Steven Wasko at 313-873-4542 or Jennifer Mrozowski at 313-873-8401
DETROIT-Detroit Public Schools is sponsoring a Skilled Trades Resource Fair Wednesday, June 9 from 9 a.m. to noon at IBEW Local 58, 1358 Abbott Street. Detroit residents with experience in skilled trades or seeking a career in the industry are encouraged to attend.
Participants can learn how they can register for training and apprenticeship programs that will prepare them for jobs in the DPS School Construction Project, which will build and renovate the district’s schools. The project is part of DPS’ three-year capital improvement construction program being funded with $500.5 million federal stimulus dollars following voter approval in November of Proposal S.
“During the Proposal S campaign, we told voters that the DPS construction project would not only mean state-of-the-art learning facilities for our students but the project also would create thousands of jobs for area workers, which would aid the local economy,” said Emergency Financial Manager Robert Bobb. “This fair for skilled workers is tangible evidence that we are living up to our promises, and we hope workers will come out to see the many job opportunities and apprenticeship programs that we have available.”
More than 15 Local affiliates and trades associations are scheduled to be on site. Experienced carpenters, cement masons, drywall finishers, electricians, iron workers, millwrights, painters, pipefitters, plumbers, roofers and sheet metal workers are preferred, but those skills are not required. A high school diploma or a GED is required to be admitted into any building trades program.
The resource fair is hosted by Detroit Public Schools and Walbridge Joint Venture, the Program Manager overseeing the bond construction project for the district.
Parking is free at the IBEW Local 58 facility.
Last month Bobb announced the start of the first three construction and renovation projects as part of the district’s $500.5 million bond program. Contracts were awarded to three local construction firms that together total $64.1 million. The project labor agreement, which covers skilled trades employees, requires 65% of work hours on the project be performed by Detroit residents. Additionally, the prime contractors plan to fill 40%-60% of their non-trades work hours with Detroiters.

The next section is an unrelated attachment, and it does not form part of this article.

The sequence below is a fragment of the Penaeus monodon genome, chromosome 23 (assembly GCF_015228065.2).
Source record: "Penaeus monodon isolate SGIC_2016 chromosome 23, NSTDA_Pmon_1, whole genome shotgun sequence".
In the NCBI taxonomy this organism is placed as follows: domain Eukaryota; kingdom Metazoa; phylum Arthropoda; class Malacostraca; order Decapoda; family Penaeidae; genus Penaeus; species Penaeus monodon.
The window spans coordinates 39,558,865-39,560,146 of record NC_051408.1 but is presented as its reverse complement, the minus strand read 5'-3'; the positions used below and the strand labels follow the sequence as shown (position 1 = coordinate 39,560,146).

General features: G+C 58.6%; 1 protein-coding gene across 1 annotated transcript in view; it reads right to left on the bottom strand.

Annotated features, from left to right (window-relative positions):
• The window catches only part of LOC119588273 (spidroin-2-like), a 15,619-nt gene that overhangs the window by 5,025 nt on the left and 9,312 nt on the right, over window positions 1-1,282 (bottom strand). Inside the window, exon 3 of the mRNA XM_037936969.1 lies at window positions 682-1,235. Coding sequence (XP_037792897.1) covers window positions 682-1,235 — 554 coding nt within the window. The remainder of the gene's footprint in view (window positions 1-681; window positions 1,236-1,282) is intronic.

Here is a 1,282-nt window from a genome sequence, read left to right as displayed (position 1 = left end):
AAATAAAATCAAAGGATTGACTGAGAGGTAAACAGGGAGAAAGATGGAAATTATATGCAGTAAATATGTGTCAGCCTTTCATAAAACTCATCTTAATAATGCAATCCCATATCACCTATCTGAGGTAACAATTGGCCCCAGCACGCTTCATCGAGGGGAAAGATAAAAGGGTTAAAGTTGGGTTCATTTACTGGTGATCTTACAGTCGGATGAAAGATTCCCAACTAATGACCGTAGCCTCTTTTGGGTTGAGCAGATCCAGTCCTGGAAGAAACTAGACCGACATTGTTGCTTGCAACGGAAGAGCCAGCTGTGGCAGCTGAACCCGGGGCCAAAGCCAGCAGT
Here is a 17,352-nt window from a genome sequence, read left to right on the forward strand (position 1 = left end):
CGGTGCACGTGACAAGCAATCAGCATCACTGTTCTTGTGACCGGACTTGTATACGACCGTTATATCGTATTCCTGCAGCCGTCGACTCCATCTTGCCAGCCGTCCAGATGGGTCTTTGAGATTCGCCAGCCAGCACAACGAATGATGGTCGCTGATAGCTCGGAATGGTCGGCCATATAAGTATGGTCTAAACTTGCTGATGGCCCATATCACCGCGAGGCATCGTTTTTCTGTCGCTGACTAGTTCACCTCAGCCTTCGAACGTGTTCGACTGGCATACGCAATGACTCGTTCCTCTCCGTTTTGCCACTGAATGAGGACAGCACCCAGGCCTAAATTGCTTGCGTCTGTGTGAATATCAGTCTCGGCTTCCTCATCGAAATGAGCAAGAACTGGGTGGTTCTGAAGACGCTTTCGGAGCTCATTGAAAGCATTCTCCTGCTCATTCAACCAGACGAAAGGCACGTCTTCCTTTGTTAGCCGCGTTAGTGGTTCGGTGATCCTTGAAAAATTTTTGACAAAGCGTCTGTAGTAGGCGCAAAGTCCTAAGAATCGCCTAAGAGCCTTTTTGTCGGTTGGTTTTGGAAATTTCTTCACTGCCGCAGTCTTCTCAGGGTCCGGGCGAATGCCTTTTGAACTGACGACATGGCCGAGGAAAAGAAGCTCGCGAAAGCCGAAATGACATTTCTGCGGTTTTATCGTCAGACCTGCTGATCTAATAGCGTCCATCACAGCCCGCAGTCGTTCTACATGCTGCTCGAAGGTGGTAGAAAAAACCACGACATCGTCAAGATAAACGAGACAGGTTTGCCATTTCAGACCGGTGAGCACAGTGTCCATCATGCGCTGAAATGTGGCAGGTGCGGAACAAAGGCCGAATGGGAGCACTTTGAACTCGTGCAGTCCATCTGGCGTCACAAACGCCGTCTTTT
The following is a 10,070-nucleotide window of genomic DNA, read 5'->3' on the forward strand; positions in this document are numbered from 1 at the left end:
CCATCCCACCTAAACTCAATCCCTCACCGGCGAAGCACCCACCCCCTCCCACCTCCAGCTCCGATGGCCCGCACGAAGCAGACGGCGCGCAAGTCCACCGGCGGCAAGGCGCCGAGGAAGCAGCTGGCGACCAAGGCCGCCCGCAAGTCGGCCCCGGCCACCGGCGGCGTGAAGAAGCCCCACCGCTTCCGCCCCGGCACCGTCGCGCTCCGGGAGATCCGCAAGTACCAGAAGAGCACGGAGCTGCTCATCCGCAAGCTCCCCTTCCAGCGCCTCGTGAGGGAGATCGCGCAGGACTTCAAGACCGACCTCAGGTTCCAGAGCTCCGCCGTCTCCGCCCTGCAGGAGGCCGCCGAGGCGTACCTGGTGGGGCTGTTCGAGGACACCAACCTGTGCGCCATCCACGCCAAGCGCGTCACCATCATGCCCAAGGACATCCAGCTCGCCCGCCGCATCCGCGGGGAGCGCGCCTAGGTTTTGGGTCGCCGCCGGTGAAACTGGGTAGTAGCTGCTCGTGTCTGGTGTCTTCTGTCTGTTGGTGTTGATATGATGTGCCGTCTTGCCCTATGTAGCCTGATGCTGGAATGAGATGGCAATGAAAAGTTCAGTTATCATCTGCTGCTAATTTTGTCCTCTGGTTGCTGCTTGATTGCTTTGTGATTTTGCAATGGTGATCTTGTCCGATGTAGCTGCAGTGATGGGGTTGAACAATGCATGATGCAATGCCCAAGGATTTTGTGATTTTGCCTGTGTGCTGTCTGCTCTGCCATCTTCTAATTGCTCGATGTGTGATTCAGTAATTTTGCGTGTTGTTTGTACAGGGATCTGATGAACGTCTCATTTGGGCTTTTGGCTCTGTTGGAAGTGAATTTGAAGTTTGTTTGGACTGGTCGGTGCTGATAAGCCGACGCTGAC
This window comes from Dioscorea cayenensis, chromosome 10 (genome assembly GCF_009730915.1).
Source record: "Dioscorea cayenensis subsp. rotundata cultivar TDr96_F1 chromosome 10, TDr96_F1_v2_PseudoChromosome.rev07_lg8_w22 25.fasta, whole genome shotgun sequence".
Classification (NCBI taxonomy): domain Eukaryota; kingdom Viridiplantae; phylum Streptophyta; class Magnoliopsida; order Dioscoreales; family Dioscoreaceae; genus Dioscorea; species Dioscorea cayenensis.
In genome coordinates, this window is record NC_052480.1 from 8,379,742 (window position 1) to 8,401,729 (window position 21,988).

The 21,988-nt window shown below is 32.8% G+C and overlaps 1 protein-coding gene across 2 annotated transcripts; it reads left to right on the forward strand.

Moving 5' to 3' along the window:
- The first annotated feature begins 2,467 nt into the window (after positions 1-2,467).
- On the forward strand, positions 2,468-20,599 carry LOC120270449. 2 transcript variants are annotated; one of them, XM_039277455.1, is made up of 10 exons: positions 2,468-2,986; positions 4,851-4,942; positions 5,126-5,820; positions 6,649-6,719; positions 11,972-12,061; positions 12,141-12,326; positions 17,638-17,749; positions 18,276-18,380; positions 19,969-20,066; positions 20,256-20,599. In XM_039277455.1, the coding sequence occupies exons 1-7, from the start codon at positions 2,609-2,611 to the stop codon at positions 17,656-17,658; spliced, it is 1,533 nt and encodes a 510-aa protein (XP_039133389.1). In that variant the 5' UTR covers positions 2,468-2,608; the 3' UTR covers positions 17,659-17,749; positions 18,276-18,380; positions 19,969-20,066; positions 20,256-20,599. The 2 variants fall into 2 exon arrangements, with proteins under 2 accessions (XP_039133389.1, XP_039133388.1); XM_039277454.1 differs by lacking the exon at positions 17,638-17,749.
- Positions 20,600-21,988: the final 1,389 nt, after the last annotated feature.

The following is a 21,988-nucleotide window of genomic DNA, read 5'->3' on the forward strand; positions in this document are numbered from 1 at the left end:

Bobb said the project creates jobs for Detroit residents and more work for Detroit-based companies. Up to 1,375 Detroiters will be employed for the first three projects, based on the State of Michigan employment formula. Those projects are set to get underway this month at Martin Luther King Jr. King Senior High School, John R. King Academic and Performing Arts Academy, and Marcus Garvey Academy.
The first round of hires will be pooled from local trades associations like the Michigan Building and Construction Trades Council (MBCTC). Financial Secretary and Treasurer Patrick Devlin said there are nearly 1,000 laid off Detroit workers on his roster.
“They have been on the bench for a while and have been hurting,” he said. “They are ready and eager to get back to work.”
Devlin said while out-of-work union members who are Detroit residents will fill the first open slots, more opportunities in skilled trades will become available during the three-year project.
“It’s important for individuals who have an interest in starting a career in skilled trades to get registered with a Local affiliate,” he said. “This is the first step to getting new workers assessed and trained so they can be prepared for the next series of construction projects in the city.”
In addition to the MBCTC, more than 15 other Local affiliates and trades associations are scheduled to be on site to register job seekers and provide more information on how to train for a career in skilled trades.
Detroit voters approved the Proposal S Bond Referendum last November which enabled the district to access $500.5 million in federal dollars for school capital improvement projects. DPS received the 6th largest allocation in the nation. Federal regulations stipulate the bond dollars must be spent within three years.